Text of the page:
My eyes are shut and I’m starting to sweat as the van navigates a tight cliffside curve while passing a truck travelling in the opposite direction. This four-kilometre stretch of road leading to St. Lucia’s posh Jade Mountain resort feels anything but luxe. This is what keeps it so private, says our driver, Phillip, assuring me that the trip will be worth it.
I’m hoping it really will be worth it. I’ve had a cold for what feels like a year, and I’m hoping I’ll be able to catch my breath, so to speak. I’ve come prepared—I loaded up on medication after a pre-departure visit to my doctor—but, as it turns out, I find everything I need on the island.
Jade Mountain is on many seasoned travellers’ bucket lists. And after walking into one of its 29 rooms, or “sanctuaries” as they are called, I understand why. Mine has an open-air concept with a panoramic view of the twin Piton mountains, which are the de facto symbol of St. Lucia. My oasis also has a private infinity pool, Jacuzzi and water gun for scaring off any warblers or blackbirds that might fly inside. The view is epic, and, thankfully, the 616-square-kilometre island was largely untouched by the recent spate of hurricanes in the region. That night, my four-poster bed is carefully shrouded in netting, and the mountain breeze, crickets and ocean waves lull me to sleep—and into the St. Lucian way of life.
My five-day visit coincides with Health and Wellness Month in St. Lucia, so mornings start at 7 a.m. with a mix of Hatha and Ashtanga yoga on the resort’s Celestial Terrace with instructor Nelson Chako. I have strayed from my yoga practice over the past year in favour of spinning and Pilates, so Chako’s gentle corrections and stretches awaken my muscles. After class, it’s time for a sunshine dip in the Caribbean Sea before we head to Sulphur Springs, a drive-in volcano. Our driver suggested that we go later in the afternoon; it’s the quietest time to visit the popular site, and our group of five is rewarded with an almost private soak. Once we acclimatize to the smell of sulphur, we scrub mud into our skin and climb into the 45°C hot springs. After a half-hour session, I emerge feeling refreshed and shockingly smooth—as if I’ve been at the spa all day.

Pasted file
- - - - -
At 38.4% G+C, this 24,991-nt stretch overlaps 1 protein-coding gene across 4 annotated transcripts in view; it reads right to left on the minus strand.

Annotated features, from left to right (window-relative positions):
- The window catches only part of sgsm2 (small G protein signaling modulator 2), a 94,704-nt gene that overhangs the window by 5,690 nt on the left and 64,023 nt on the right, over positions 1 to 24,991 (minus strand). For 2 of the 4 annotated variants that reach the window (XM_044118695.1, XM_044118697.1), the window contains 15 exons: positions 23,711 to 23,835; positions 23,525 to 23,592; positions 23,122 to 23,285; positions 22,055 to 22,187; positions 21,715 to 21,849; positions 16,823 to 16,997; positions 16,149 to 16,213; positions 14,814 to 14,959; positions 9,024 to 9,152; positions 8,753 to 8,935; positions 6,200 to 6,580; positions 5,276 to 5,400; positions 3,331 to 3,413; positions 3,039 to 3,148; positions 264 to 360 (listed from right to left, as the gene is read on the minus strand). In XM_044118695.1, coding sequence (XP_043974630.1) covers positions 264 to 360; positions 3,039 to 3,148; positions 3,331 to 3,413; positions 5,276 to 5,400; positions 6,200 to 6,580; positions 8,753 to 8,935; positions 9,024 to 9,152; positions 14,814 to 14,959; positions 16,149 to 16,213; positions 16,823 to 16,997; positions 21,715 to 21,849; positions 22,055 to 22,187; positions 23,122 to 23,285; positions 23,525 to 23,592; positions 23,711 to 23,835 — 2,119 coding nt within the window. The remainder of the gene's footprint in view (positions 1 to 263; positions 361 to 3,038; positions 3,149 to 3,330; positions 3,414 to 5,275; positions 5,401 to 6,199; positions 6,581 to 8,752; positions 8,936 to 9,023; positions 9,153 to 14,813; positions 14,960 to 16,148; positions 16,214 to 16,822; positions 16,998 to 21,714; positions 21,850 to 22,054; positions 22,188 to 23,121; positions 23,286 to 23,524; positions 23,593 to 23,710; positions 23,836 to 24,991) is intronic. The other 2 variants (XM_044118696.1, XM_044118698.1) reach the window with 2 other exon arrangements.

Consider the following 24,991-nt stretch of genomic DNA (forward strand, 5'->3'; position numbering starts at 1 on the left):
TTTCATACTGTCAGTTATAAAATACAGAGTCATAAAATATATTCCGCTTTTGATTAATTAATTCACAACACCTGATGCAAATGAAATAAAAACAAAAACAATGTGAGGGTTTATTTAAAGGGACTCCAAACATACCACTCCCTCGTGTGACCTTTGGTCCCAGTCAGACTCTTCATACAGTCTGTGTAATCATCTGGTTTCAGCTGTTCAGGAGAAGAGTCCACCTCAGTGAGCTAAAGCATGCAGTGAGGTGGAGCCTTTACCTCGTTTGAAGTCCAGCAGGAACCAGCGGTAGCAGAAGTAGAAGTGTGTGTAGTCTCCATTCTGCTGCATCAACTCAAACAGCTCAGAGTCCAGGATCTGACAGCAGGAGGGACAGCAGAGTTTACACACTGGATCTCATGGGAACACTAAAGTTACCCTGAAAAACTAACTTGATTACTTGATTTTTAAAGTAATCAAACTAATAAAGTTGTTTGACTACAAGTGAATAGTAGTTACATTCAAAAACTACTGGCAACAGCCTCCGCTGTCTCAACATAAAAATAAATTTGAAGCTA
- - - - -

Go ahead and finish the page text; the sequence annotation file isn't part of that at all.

The menu throughout my visit consists of local ingredients, such as bananas, sweet potatoes and okra. Jade Mountain operates Emerald Estate Farm, located 15 minutes away, where cilantro, exotic fruits like soursop and cocoa trees are grown. And at nearby Stonefield Villa Resort, pumpkin patches are scattered among the accommodations.
Cocoa, however, is one of St. Lucia’s largest crops, and it’s used in beauty products, spa treatments and tea. I learn the bean-to-bar chocolate-making process with small-batch chocolatier Cacoa Sainte Lucie and am amazed when owner Lina Maria Jackson tells me that the chocolate contains only two ingredients: cocoa and sugar. Jade Mountain has been working with New Brunswick craft brewer Andrew Hashey to create the Antillia Imperial Chocolate Stout exclusively for the resort. And, luckily for me, the beer is ready for its debut on my final day.
To accommodate this auspicious occasion, our hosts have pushed our departure back by two hours so we can enjoy the beer with the island’s famous burgers on the beach at Anse Mamin—they’re served on buns that have been cooked directly on the grill. The chocolate beer tastes surprisingly soft and balanced, neither sweet nor hoppy. For the first time in what seems like months, my sinuses have cleared and I am actually breathing effortlessly again. I take another deep breath and vow to come back—this month, to be exact.
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